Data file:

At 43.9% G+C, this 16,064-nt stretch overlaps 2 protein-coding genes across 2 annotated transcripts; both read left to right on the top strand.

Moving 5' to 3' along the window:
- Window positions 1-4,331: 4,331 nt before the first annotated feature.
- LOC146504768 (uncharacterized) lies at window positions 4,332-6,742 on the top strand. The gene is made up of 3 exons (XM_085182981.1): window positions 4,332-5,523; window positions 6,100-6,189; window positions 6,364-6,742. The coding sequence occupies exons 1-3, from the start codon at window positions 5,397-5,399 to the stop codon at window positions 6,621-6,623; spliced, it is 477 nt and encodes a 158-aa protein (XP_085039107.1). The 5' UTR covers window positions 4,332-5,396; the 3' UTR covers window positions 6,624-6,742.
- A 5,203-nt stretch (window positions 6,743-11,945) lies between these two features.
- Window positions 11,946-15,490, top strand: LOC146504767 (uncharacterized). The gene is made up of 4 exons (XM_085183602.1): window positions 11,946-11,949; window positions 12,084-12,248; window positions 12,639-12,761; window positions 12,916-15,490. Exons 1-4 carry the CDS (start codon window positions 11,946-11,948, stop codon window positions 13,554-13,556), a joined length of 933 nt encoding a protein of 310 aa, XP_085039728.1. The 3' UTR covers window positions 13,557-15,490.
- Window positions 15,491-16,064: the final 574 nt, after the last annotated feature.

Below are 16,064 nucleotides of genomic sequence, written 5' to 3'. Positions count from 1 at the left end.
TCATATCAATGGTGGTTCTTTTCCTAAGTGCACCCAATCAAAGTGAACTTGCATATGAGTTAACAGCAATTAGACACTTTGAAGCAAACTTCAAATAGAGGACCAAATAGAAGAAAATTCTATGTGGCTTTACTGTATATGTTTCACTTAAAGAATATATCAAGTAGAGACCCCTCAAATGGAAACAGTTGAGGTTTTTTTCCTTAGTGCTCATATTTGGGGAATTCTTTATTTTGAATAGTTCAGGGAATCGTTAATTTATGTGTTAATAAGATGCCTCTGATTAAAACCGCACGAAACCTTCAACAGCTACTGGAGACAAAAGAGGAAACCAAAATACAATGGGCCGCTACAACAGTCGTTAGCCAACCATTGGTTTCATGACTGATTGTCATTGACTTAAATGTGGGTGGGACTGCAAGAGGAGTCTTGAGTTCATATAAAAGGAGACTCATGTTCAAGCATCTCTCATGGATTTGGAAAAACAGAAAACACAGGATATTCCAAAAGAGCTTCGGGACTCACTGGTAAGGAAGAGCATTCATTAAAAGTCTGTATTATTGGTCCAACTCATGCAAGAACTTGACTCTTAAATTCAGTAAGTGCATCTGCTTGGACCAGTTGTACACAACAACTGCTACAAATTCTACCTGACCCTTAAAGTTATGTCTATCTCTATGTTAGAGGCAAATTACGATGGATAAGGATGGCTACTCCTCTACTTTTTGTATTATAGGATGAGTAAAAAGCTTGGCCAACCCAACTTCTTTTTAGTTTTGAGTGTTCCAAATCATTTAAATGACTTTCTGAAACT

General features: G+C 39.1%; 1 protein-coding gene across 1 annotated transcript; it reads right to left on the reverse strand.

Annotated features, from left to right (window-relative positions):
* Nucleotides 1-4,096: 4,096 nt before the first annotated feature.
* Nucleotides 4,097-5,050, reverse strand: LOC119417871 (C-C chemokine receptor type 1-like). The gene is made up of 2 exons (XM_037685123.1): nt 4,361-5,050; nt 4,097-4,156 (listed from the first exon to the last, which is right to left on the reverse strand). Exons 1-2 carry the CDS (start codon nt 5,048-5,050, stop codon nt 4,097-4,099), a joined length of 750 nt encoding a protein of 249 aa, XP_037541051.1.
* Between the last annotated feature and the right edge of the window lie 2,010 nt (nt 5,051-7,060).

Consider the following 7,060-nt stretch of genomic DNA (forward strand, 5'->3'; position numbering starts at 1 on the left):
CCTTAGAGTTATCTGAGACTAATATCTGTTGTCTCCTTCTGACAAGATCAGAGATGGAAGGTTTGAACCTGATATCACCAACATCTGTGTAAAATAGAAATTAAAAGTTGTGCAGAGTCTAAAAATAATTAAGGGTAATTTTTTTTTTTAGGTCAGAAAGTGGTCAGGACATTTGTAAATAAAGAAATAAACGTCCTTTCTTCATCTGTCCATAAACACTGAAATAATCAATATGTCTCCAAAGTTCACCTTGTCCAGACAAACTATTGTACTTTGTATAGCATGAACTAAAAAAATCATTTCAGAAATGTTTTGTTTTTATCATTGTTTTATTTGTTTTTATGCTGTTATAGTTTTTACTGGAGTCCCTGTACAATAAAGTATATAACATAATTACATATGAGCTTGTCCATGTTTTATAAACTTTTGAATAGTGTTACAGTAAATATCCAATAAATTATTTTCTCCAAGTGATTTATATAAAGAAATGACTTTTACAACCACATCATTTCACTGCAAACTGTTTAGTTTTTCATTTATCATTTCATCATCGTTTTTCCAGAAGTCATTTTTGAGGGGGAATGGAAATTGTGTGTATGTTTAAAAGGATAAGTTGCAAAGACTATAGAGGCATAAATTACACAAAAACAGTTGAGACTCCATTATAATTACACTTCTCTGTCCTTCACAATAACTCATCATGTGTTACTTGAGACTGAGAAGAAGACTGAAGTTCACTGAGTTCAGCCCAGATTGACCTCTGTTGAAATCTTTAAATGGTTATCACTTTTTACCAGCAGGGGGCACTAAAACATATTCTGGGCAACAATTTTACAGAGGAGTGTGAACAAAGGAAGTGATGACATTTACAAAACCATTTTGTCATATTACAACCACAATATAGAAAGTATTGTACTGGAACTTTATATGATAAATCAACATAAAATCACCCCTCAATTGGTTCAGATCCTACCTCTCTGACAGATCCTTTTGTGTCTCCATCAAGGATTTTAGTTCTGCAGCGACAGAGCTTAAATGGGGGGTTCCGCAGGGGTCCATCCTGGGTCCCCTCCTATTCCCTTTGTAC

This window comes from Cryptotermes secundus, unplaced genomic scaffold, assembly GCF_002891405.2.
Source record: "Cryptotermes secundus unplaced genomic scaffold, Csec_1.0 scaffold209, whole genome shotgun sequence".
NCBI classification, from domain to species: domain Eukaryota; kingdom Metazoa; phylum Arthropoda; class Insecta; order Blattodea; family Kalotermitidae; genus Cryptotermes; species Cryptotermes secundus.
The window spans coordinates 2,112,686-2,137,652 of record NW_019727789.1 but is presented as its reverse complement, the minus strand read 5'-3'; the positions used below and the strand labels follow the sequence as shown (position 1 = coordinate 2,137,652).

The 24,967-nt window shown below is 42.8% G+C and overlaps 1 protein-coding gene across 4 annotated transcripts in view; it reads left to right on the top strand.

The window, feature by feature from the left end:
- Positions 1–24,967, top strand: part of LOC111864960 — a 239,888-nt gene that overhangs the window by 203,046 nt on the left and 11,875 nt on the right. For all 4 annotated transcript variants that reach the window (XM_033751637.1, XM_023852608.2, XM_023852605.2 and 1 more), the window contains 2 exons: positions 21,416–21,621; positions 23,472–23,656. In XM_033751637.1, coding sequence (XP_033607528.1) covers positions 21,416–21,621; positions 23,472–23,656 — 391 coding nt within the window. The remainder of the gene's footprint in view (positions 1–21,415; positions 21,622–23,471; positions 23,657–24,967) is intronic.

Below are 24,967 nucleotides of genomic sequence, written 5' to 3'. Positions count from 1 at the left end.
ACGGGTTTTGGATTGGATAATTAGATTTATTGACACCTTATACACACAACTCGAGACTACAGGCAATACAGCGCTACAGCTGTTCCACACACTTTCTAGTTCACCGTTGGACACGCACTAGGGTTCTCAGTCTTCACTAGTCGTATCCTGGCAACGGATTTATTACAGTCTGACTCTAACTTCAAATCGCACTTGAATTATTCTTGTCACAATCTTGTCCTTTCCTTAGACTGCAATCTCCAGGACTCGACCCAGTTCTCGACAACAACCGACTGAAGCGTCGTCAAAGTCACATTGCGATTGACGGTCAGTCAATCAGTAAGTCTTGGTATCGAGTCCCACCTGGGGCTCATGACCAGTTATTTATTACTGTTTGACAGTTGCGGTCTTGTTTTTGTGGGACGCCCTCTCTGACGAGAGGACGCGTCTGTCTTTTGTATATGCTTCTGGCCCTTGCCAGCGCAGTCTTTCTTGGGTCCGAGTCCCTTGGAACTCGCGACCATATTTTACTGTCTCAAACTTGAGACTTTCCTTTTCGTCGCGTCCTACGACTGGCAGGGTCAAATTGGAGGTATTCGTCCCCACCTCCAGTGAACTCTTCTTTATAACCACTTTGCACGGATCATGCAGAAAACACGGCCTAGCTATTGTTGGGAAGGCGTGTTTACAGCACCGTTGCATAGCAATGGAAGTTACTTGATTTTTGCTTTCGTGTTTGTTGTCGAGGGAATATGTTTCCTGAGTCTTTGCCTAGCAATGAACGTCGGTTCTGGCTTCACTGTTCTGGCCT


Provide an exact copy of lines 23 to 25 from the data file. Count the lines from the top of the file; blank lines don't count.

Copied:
- Positions 1–24,967, top strand: part of LOC111864960 — a 239,888-nt gene that overhangs the window by 203,046 nt on the left and 11,875 nt on the right. For all 4 annotated transcript variants that reach the window (XM_033751637.1, XM_023852608.2, XM_023852605.2 and 1 more), the window contains 2 exons: positions 21,416–21,621; positions 23,472–23,656. In XM_033751637.1, coding sequence (XP_033607528.1) covers positions 21,416–21,621; positions 23,472–23,656 — 391 coding nt within the window. The remainder of the gene's footprint in view (positions 1–21,415; positions 21,622–23,471; positions 23,657–24,967) is intronic.

Below are 24,967 nucleotides of genomic sequence, written 5' to 3'. Positions count from 1 at the left end.
ACGGGTTTTGGATTGGATAATTAGATTTATTGACACCTTATACACACAACTCGAGACTACAGGCAATACAGCGCTACAGCTGTTCCACACACTTTCTAGTTCACCGTTGGACACGCACTAGGGTTCTCAGTCTTCACTAGTCGTATCCTGGCAACGGATTTATTACAGTCTGACTCTAACTTCAAATCGCACTTGAATTATTCTTGTCACAATCTTGTCCTTTCCTTAGACTGCAATCTCCAGGACTCGACCCAGTTCTCGACAACAACCGACTGAAGCGTCGTCAAAGTCACATTGCGATTGACGGTCAGTCAATCAGTAAGTCTTGGTATCGAGTCCCACCTGGGGCTCATGACCAGTTATTTATTACTGTTTGACAGTTGCGGTCTTGTTTTTGTGGGACGCCCTCTCTGACGAGAGGACGCGTCTGTCTTTTGTATATGCTTCTGGCCCTTGCCAGCGCAGTCTTTCTTGGGTCCGAGTCCCTTGGAACTCGCGACCATATTTTACTGTCTCAAACTTGAGACTTTCCTTTTCGTCGCGTCCTACGACTGGCAGGGTCAAATTGGAGGTATTCGTCCCCACCTCCAGTGAACTCTTCTTTATAACCACTTTGCACGGATCATGCAGAAAACACGGCCTAGCTATTGTTGGGAAGGCGTGTTTACAGCACCGTTGCATAGCAATGGAAGTTACTTGATTTTTGCTTTCGTGTTTGTTGTCGAGGGAATATGTTTCCTGAGTCTTTGCCTAGCAATGAACGTCGGTTCTGGCTTCACTGTTCTGGCCT